Liquefied gas does not occupy a prominent position in Mexico's energy mix, but the government wants to change that scenario, to take advantage of the crisis unleashed by Russia's invasion of Ukraine and the need for new sources of the fuel due to the sanctions against Russia.
Rich country governments claim the high moral ground on climate action. But many deny their far greater responsibility for both historic and contemporary greenhouse gas (GHG) emissions, once acknowledged by the Kyoto Protocol.
Worse, responsibility has not been matched by commensurate efforts, especially by the largest rich economies in the G7, which dominates the G20. Its continued control of international economic resources and policymaking blocks progress on climate justice.
Brazil has abundant low-cost energy, but by the time it reaches the consumer it is one of the most expensive in the world. This contradiction hinders the country's human and economic development and the “solutions” found have actually aggravated the problem.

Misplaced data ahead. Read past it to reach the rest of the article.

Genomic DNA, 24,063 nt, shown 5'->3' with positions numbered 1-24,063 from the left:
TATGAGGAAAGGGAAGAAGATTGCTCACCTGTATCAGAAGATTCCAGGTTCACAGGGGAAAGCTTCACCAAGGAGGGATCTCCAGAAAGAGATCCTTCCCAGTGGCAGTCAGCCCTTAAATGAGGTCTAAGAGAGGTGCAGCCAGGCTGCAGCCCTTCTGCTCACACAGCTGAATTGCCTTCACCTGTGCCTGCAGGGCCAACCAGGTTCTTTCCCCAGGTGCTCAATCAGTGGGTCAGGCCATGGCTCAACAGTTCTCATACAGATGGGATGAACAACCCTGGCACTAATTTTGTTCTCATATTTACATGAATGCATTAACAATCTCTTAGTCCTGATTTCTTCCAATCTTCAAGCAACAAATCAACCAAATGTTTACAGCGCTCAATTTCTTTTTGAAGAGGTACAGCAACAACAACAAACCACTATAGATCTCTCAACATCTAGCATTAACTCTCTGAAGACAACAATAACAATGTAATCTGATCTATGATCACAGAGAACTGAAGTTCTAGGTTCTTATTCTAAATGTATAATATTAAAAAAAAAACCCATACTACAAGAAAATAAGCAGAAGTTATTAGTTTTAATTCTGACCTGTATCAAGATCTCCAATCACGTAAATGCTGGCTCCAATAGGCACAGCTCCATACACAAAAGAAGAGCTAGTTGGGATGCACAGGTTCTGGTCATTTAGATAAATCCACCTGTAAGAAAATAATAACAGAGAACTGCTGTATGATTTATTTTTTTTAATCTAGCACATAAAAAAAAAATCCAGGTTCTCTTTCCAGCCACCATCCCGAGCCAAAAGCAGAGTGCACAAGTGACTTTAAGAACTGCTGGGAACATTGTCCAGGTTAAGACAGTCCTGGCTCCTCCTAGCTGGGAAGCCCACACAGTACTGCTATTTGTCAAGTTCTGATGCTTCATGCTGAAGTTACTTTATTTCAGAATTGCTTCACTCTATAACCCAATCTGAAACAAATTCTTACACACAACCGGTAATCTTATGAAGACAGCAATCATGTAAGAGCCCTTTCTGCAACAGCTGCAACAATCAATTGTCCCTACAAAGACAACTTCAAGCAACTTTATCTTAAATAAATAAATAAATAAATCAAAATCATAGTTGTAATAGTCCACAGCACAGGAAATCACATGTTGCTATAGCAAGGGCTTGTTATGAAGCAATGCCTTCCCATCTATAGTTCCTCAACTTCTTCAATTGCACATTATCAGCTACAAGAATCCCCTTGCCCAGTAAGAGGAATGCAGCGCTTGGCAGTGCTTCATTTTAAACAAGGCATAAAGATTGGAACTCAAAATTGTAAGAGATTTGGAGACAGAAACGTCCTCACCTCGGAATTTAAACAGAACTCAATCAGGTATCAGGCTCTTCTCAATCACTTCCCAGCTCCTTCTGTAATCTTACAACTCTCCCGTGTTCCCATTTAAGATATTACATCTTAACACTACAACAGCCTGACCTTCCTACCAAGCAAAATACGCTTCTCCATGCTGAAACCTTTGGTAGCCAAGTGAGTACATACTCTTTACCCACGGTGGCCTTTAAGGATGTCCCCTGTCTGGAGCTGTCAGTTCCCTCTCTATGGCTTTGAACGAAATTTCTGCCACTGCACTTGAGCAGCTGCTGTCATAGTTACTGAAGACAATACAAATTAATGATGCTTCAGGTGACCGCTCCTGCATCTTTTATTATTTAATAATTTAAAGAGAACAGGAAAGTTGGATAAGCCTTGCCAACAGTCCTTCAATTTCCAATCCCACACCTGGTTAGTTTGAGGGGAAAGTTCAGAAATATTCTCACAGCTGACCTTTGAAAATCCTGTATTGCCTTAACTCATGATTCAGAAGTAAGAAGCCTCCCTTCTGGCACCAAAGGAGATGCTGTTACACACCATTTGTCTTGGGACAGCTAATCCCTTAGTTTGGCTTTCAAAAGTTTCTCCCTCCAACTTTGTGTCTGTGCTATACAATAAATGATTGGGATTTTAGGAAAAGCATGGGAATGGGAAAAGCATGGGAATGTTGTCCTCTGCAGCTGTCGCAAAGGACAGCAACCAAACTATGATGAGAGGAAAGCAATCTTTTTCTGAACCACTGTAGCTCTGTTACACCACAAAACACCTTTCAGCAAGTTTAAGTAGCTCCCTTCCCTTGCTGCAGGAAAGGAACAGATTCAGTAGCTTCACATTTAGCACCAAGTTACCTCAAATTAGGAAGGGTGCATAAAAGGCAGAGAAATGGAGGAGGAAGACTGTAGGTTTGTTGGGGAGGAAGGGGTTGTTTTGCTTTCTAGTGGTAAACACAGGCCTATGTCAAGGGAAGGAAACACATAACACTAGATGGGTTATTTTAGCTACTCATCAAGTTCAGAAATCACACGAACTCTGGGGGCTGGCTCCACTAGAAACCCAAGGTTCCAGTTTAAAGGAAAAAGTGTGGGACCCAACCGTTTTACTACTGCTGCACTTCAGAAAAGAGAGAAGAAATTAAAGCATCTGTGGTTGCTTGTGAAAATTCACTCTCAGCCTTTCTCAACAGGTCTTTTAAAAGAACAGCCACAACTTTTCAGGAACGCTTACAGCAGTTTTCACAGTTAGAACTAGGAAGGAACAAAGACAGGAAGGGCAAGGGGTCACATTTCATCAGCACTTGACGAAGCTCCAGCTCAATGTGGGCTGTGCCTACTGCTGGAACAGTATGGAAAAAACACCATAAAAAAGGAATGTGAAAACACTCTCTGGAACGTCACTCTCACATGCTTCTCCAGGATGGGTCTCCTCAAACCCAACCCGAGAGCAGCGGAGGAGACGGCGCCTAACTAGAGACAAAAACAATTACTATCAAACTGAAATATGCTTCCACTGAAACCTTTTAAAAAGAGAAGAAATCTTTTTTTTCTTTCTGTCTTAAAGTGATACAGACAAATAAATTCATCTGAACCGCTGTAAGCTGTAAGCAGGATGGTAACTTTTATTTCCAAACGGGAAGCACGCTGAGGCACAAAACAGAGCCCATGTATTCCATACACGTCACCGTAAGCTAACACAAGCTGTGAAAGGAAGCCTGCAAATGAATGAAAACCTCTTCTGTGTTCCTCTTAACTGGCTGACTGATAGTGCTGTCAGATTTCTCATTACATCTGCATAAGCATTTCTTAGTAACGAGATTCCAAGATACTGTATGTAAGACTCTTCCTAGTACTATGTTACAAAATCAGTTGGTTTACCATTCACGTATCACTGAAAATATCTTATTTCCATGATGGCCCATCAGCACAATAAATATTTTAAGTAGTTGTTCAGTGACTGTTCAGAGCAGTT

The fast-changing environment requires Europe’s energy system not only to adapt but to also find the right mechanisms to ensure its unity in the face of turbulent challenges.
US-led sanctions are inadvertently undermining the dollar’s post-Second World War dominance. The growing number of countries threatened by US and allied actions is forcing victims and potential targets to respond pro-actively.
SWIFT strengthened dollar
The instant messaging system of the Society for Worldwide Interbank Financial Telecommunication (SWIFT) informs users, both payers and payees, of payments made. Thus, it enables the smooth and rapid transfer of funds across borders.
Patagonia’s strong winds are driving projects that will place Magallanes, in the extreme south of Chile, in a privileged position to produce and export green hydrogen and help the country move towards carbon neutrality.
Solar panels, heat pumps and hydrogen are all building blocks of a clean energy economy. But are they truly “essential to the national defense”?